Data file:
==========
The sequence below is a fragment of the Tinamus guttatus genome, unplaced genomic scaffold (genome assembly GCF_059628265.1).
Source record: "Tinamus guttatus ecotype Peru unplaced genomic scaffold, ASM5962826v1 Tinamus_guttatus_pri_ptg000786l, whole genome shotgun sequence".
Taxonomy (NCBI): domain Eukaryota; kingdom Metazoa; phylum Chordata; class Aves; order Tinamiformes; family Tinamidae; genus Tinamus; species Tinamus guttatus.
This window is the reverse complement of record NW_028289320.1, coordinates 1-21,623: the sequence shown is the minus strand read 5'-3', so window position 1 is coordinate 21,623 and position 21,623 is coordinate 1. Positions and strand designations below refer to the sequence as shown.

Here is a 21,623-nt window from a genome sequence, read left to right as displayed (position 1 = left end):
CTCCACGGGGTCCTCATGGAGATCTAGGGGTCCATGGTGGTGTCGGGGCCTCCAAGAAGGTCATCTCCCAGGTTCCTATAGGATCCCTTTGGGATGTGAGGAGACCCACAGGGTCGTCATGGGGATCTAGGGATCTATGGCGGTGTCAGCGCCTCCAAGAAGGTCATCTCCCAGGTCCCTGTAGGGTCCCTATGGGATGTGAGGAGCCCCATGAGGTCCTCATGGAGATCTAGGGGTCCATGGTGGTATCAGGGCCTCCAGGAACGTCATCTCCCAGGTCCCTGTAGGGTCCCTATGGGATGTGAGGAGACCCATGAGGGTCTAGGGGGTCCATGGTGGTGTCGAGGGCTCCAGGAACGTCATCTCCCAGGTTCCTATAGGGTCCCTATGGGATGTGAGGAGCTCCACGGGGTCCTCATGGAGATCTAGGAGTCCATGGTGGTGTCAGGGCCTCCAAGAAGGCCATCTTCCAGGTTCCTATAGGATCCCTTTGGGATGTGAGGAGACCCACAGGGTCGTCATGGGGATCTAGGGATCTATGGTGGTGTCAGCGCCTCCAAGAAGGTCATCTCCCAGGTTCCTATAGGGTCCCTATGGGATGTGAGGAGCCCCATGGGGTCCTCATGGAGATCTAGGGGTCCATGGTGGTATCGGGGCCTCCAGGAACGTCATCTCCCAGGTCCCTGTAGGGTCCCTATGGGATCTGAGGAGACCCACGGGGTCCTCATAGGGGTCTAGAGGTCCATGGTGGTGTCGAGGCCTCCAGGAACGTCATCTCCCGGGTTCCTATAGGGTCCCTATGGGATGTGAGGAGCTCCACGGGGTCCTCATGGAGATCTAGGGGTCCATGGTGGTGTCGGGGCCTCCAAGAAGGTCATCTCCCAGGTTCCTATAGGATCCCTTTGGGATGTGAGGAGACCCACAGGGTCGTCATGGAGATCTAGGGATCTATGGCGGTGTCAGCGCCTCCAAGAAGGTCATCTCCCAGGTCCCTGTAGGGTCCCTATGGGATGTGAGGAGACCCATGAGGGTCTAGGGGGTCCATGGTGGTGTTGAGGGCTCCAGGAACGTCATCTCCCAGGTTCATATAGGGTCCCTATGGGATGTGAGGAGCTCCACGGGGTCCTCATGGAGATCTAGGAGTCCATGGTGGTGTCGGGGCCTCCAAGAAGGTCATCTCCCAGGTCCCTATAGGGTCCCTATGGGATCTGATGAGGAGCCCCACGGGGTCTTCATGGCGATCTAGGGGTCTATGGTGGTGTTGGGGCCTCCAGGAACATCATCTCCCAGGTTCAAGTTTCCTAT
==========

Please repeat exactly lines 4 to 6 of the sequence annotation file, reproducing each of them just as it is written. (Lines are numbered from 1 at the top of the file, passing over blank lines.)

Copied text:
This window is the reverse complement of record NW_028289320.1, coordinates 1-21,623: the sequence shown is the minus strand read 5'-3', so window position 1 is coordinate 21,623 and position 21,623 is coordinate 1. Positions and strand designations below refer to the sequence as shown.

Here is a 21,623-nt window from a genome sequence, read left to right as displayed (position 1 = left end):
CTCCACGGGGTCCTCATGGAGATCTAGGGGTCCATGGTGGTGTCGGGGCCTCCAAGAAGGTCATCTCCCAGGTTCCTATAGGATCCCTTTGGGATGTGAGGAGACCCACAGGGTCGTCATGGGGATCTAGGGATCTATGGCGGTGTCAGCGCCTCCAAGAAGGTCATCTCCCAGGTCCCTGTAGGGTCCCTATGGGATGTGAGGAGCCCCATGAGGTCCTCATGGAGATCTAGGGGTCCATGGTGGTATCAGGGCCTCCAGGAACGTCATCTCCCAGGTCCCTGTAGGGTCCCTATGGGATGTGAGGAGACCCATGAGGGTCTAGGGGGTCCATGGTGGTGTCGAGGGCTCCAGGAACGTCATCTCCCAGGTTCCTATAGGGTCCCTATGGGATGTGAGGAGCTCCACGGGGTCCTCATGGAGATCTAGGAGTCCATGGTGGTGTCAGGGCCTCCAAGAAGGCCATCTTCCAGGTTCCTATAGGATCCCTTTGGGATGTGAGGAGACCCACAGGGTCGTCATGGGGATCTAGGGATCTATGGTGGTGTCAGCGCCTCCAAGAAGGTCATCTCCCAGGTTCCTATAGGGTCCCTATGGGATGTGAGGAGCCCCATGGGGTCCTCATGGAGATCTAGGGGTCCATGGTGGTATCGGGGCCTCCAGGAACGTCATCTCCCAGGTCCCTGTAGGGTCCCTATGGGATCTGAGGAGACCCACGGGGTCCTCATAGGGGTCTAGAGGTCCATGGTGGTGTCGAGGCCTCCAGGAACGTCATCTCCCGGGTTCCTATAGGGTCCCTATGGGATGTGAGGAGCTCCACGGGGTCCTCATGGAGATCTAGGGGTCCATGGTGGTGTCGGGGCCTCCAAGAAGGTCATCTCCCAGGTTCCTATAGGATCCCTTTGGGATGTGAGGAGACCCACAGGGTCGTCATGGAGATCTAGGGATCTATGGCGGTGTCAGCGCCTCCAAGAAGGTCATCTCCCAGGTCCCTGTAGGGTCCCTATGGGATGTGAGGAGACCCATGAGGGTCTAGGGGGTCCATGGTGGTGTTGAGGGCTCCAGGAACGTCATCTCCCAGGTTCATATAGGGTCCCTATGGGATGTGAGGAGCTCCACGGGGTCCTCATGGAGATCTAGGAGTCCATGGTGGTGTCGGGGCCTCCAAGAAGGTCATCTCCCAGGTCCCTATAGGGTCCCTATGGGATCTGATGAGGAGCCCCACGGGGTCTTCATGGCGATCTAGGGGTCTATGGTGGTGTTGGGGCCTCCAGGAACATCATCTCCCAGGTTCAAGTTTCCTAT